Summary of evidence
‘I often witness pianists place their hands for the first time on a keyboard that better suits their hand span. How often the pianist spontaneously bursts into tears. A lifetime of struggling with a seemingly insurmountable problem vanishes in the moment they realise, “It’s not me that is the problem; it is the instrument!” Following on that, the joy of possibility overwhelms them.’ (Dr Carol Leone, Chair of Keyboard Studies, Southern Methodist University, Dallas, Texas, 2015.)
There is overwhelming evidence that the current piano keyboard size does not suit the majority of the piano playing population – considering men, women, children, and different ethnic groups.
The evidence comes from a diverse range of perspectives which you can explore in the these pages:-
- Analysis of hand span data of pianists. Pianists’ hand spans vary greatly!
- Peer-reviewed research that links hand size to pain and injury in pianists. and accepted scientific principles in the fields of ergonomics. Pain, injury and ergonomics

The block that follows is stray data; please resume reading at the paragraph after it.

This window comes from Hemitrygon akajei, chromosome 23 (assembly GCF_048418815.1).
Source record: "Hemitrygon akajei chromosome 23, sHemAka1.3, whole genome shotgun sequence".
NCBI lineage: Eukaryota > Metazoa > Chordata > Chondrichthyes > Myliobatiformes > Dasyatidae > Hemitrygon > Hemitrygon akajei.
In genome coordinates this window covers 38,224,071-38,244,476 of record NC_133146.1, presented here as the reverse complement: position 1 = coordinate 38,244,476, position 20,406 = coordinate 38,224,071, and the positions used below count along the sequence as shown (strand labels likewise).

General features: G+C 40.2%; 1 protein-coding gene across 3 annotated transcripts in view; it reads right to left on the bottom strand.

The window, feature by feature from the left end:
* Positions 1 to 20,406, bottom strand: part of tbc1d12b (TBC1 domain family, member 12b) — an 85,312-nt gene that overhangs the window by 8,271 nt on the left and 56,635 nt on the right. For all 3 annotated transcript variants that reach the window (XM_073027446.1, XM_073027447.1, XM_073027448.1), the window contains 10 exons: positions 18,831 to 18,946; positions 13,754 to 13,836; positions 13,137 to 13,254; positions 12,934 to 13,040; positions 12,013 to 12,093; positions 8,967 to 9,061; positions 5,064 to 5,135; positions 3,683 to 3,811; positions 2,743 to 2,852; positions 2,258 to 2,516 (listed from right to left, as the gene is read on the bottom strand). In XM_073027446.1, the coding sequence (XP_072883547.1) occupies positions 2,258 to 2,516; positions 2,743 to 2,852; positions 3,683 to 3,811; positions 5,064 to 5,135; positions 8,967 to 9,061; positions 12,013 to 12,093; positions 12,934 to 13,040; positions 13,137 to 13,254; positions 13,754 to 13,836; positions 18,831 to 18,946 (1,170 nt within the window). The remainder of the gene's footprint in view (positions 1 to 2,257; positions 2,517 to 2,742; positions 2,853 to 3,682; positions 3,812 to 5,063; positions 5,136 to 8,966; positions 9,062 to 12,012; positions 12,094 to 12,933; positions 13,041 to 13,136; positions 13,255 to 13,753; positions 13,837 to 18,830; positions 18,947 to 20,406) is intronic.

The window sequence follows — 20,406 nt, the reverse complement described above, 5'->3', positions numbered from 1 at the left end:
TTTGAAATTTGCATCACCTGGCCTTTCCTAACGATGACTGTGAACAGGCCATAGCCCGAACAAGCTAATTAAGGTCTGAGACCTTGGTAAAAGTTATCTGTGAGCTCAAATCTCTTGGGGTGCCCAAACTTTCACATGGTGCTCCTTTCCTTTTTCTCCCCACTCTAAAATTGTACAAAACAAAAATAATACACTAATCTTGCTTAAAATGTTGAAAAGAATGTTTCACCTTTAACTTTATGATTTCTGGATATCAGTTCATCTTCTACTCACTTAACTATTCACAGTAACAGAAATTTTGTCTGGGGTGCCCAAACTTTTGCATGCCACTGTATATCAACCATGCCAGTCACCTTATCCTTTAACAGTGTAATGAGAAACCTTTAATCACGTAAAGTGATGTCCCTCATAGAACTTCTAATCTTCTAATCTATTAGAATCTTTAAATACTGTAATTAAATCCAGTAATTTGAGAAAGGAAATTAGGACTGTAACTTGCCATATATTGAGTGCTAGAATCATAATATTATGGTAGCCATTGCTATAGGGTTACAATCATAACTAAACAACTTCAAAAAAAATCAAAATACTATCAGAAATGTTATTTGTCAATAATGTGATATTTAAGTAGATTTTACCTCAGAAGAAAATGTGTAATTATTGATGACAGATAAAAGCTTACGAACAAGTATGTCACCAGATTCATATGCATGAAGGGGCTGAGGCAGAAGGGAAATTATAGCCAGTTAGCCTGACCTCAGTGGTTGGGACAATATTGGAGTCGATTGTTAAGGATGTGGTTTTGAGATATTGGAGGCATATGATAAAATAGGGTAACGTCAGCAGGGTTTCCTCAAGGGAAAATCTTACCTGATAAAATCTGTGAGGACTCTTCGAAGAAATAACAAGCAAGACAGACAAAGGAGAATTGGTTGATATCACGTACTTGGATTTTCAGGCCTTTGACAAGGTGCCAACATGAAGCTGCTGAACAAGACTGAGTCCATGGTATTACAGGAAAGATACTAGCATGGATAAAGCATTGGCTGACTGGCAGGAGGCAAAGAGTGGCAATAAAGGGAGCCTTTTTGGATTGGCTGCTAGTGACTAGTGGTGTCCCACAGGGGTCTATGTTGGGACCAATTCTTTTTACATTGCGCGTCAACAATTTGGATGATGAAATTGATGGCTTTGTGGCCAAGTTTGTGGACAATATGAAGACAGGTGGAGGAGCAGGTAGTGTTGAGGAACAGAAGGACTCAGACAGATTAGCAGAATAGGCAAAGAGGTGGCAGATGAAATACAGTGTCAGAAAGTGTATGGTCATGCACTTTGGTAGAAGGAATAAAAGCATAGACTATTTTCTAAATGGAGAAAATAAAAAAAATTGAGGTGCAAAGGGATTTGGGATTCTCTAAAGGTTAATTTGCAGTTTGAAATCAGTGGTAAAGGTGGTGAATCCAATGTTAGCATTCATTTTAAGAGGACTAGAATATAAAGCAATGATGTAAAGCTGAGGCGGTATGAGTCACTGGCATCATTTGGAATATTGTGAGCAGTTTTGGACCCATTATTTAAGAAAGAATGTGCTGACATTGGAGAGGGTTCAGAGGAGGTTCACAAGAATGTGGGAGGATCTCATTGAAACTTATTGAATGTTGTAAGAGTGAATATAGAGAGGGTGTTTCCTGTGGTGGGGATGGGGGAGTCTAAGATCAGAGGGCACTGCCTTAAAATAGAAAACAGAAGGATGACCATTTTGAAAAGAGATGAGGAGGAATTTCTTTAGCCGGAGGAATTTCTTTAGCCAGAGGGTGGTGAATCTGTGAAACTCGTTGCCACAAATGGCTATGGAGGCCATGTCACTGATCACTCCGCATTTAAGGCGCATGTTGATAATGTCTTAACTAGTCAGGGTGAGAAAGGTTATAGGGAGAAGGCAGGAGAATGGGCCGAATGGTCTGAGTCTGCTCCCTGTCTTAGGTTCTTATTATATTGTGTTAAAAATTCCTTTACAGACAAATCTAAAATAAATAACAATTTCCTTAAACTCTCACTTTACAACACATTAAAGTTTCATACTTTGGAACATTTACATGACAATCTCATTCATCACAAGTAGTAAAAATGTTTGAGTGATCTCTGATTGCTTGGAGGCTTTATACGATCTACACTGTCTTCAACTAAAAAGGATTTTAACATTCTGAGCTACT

- The growing body of commentary from those pianists who have tried reduced size keyboards that are currently available. Feedback from pianists.
- Analysis of gender differences in both the results of international piano competitions and among pianists who have maintained successful international performing careers. Gender differences in major competitions and performing careers
Some people make claims about the benefits of stretching to increase hand span. But there is no scientific basis to support the contention that hand spans can be enlarged in any significant way by stretching exercises. For a summary of expert advice, see: Stretching exercises benefits, limitations and dangers
Watch the video below that summarises the main issues and also read about the history of the piano keyboard. Keyboard history
The final page sums up the conclusions from these diverse fields: Conclusions – the evidence